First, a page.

I’m going to be adding lessons/transcription/articles/guitar stuff and so on under the banner of ‘The Jewel Box’ so you’ll be able to search for them under that tag.
For starters, here’s an old Guitarist column, I’ll upload a new [old] one every now and then. Let me know if they’re of any use. The content of all the columns is pretty random. Sometimes it’s simple stuff like this; sometimes it’s a bit more involved.
Here’s the audio, which you can download
And here’s the music + TAB
Here are some ways to target the IV chord of a 12 bar blues. The IV chord usually happens in bar 5. In other words, if you’re playing a blues in G, it’s how to get from the G7 chord to the C7 chord. Here are four variations on this theme.
In the first example Iâ€™ve added the b9 and #5 to the G7 chord. These notes provide tension over the G7, propelling movement towards the C7. Notice the Ab [G7’s b9] resolves to C9 chord’s G note and the D# [G7’s #5] resolves to C9’s D.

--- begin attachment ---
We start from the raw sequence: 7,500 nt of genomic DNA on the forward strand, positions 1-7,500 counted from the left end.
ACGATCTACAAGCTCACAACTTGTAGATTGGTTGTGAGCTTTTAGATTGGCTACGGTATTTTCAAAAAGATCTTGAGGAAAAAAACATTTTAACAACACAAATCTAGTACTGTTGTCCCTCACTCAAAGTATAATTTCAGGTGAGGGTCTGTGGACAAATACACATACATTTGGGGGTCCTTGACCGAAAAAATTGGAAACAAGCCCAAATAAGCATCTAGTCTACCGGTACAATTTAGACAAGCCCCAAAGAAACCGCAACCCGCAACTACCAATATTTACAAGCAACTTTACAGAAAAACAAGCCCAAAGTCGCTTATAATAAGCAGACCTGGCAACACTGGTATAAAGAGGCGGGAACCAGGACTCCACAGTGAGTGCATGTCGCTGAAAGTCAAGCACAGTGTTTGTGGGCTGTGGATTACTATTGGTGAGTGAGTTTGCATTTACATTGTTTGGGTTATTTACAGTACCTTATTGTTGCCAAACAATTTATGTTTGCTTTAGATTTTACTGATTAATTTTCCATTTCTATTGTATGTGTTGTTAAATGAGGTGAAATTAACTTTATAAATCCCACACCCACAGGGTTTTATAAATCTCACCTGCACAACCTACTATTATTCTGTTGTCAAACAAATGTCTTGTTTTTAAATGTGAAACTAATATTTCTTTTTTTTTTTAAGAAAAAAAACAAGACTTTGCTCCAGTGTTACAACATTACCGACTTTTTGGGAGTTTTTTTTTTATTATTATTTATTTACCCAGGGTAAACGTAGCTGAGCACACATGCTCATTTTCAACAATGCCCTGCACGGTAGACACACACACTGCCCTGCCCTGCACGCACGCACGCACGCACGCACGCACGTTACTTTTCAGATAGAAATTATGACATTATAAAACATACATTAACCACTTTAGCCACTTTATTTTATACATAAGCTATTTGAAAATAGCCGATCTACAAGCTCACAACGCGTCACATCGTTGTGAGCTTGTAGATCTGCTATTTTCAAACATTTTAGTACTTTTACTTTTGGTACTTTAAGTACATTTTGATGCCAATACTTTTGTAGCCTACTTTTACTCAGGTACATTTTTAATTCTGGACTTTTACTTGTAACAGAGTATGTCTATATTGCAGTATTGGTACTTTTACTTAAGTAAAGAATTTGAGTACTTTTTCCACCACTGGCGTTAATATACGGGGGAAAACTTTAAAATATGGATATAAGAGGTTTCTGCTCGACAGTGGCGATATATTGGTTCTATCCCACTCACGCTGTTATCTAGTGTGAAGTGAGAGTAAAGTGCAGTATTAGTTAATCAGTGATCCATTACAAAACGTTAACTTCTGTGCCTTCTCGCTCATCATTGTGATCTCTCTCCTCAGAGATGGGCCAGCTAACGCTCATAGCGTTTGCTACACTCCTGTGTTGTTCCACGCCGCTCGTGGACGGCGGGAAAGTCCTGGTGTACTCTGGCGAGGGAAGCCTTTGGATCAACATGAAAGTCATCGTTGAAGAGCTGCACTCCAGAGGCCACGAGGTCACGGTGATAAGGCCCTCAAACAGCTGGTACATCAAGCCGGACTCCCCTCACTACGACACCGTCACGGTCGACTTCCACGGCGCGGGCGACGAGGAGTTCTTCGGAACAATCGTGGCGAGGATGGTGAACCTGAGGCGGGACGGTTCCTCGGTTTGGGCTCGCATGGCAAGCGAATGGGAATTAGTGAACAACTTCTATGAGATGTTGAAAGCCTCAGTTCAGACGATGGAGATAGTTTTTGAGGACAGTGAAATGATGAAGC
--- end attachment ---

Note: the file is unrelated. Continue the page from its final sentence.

Example 2 uses a Db13 that resolves down a semitone to the C7. I’ve placed the chord on beat 2 to call more attention to the chord and thus heighten the tension. Db7 is a tritone substitution for G7.
Example 3 places an Ab-7 before the Db9. Also Iâ€™ve missed out the top note on this example to vary the sound of the harmony. Think of the G13 voicing in example 1 in three segments â€“ 1, the bass note [the G] 2, the 3rd and 7th [the B and F] and 3, the extensions [the E and A]. Now try removing one or more segments of the chord to change the sound. For example, donâ€™t play the bass note, or, just play the 3rd and 7th. This is an easy way to get more mileage out of what you already know.
Example 4 uses a sequence that descends in whole tones to target the C7. These variations are often suggested by the bass player, [as the music is happening – not over a pint after the gig] and the soloist might alter their improvisation to reflect the suggested harmony.
So, that said, anyone else got any classy ways of arriving at the IV chord? Please share them here…